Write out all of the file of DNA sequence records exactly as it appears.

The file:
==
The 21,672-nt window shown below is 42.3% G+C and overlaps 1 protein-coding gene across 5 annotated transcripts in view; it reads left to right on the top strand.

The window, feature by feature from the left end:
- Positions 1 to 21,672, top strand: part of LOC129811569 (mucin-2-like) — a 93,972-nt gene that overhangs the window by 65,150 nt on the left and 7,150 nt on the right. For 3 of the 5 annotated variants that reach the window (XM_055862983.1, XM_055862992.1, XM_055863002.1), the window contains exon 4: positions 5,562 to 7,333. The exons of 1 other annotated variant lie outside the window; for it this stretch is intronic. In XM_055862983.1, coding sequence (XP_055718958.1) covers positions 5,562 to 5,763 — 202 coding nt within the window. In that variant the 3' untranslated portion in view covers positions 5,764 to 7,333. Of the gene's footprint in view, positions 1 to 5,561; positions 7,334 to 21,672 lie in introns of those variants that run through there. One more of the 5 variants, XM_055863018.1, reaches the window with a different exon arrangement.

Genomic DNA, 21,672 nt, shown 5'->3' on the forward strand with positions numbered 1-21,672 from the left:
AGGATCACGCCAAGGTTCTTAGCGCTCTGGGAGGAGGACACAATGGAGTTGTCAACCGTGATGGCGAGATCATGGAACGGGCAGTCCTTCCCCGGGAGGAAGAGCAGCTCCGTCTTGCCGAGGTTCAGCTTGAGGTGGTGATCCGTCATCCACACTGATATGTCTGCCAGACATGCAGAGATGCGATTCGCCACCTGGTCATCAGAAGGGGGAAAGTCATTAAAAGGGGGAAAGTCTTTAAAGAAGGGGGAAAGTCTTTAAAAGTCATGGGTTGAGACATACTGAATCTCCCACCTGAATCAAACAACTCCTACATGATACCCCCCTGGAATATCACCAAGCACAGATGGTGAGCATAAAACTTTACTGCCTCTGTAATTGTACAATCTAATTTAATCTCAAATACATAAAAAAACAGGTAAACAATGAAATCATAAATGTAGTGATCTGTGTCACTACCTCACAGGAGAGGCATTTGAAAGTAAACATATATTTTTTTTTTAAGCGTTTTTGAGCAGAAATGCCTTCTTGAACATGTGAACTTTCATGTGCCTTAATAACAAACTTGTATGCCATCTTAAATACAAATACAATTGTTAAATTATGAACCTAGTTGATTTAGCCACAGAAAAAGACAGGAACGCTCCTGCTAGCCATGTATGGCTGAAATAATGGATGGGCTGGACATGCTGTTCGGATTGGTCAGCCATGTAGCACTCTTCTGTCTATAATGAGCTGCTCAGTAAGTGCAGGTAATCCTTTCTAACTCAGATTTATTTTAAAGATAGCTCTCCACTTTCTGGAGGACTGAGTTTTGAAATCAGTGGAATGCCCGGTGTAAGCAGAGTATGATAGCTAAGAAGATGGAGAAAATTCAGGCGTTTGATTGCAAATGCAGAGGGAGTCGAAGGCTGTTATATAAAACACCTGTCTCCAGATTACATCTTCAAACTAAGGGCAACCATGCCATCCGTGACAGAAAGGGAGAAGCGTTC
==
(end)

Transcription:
The 21,672-nt window shown below is 42.3% G+C and overlaps 1 protein-coding gene across 5 annotated transcripts in view; it reads left to right on the top strand.

The window, feature by feature from the left end:
- Positions 1 to 21,672, top strand: part of LOC129811569 (mucin-2-like) — a 93,972-nt gene that overhangs the window by 65,150 nt on the left and 7,150 nt on the right. For 3 of the 5 annotated variants that reach the window (XM_055862983.1, XM_055862992.1, XM_055863002.1), the window contains exon 4: positions 5,562 to 7,333. The exons of 1 other annotated variant lie outside the window; for it this stretch is intronic. In XM_055862983.1, coding sequence (XP_055718958.1) covers positions 5,562 to 5,763 — 202 coding nt within the window. In that variant the 3' untranslated portion in view covers positions 5,764 to 7,333. Of the gene's footprint in view, positions 1 to 5,561; positions 7,334 to 21,672 lie in introns of those variants that run through there. One more of the 5 variants, XM_055863018.1, reaches the window with a different exon arrangement.

Genomic DNA, 21,672 nt, shown 5'->3' on the forward strand with positions numbered 1-21,672 from the left:
AGGATCACGCCAAGGTTCTTAGCGCTCTGGGAGGAGGACACAATGGAGTTGTCAACCGTGATGGCGAGATCATGGAACGGGCAGTCCTTCCCCGGGAGGAAGAGCAGCTCCGTCTTGCCGAGGTTCAGCTTGAGGTGGTGATCCGTCATCCACACTGATATGTCTGCCAGACATGCAGAGATGCGATTCGCCACCTGGTCATCAGAAGGGGGAAAGTCATTAAAAGGGGGAAAGTCTTTAAAGAAGGGGGAAAGTCTTTAAAAGTCATGGGTTGAGACATACTGAATCTCCCACCTGAATCAAACAACTCCTACATGATACCCCCCTGGAATATCACCAAGCACAGATGGTGAGCATAAAACTTTACTGCCTCTGTAATTGTACAATCTAATTTAATCTCAAATACATAAAAAAACAGGTAAACAATGAAATCATAAATGTAGTGATCTGTGTCACTACCTCACAGGAGAGGCATTTGAAAGTAAACATATATTTTTTTTTTAAGCGTTTTTGAGCAGAAATGCCTTCTTGAACATGTGAACTTTCATGTGCCTTAATAACAAACTTGTATGCCATCTTAAATACAAATACAATTGTTAAATTATGAACCTAGTTGATTTAGCCACAGAAAAAGACAGGAACGCTCCTGCTAGCCATGTATGGCTGAAATAATGGATGGGCTGGACATGCTGTTCGGATTGGTCAGCCATGTAGCACTCTTCTGTCTATAATGAGCTGCTCAGTAAGTGCAGGTAATCCTTTCTAACTCAGATTTATTTTAAAGATAGCTCTCCACTTTCTGGAGGACTGAGTTTTGAAATCAGTGGAATGCCCGGTGTAAGCAGAGTATGATAGCTAAGAAGATGGAGAAAATTCAGGCGTTTGATTGCAAATGCAGAGGGAGTCGAAGGCTGTTATATAAAACACCTGTCTCCAGATTACATCTTCAAACTAAGGGCAACCATGCCATCCGTGACAGAAAGGGAGAAGCGTTC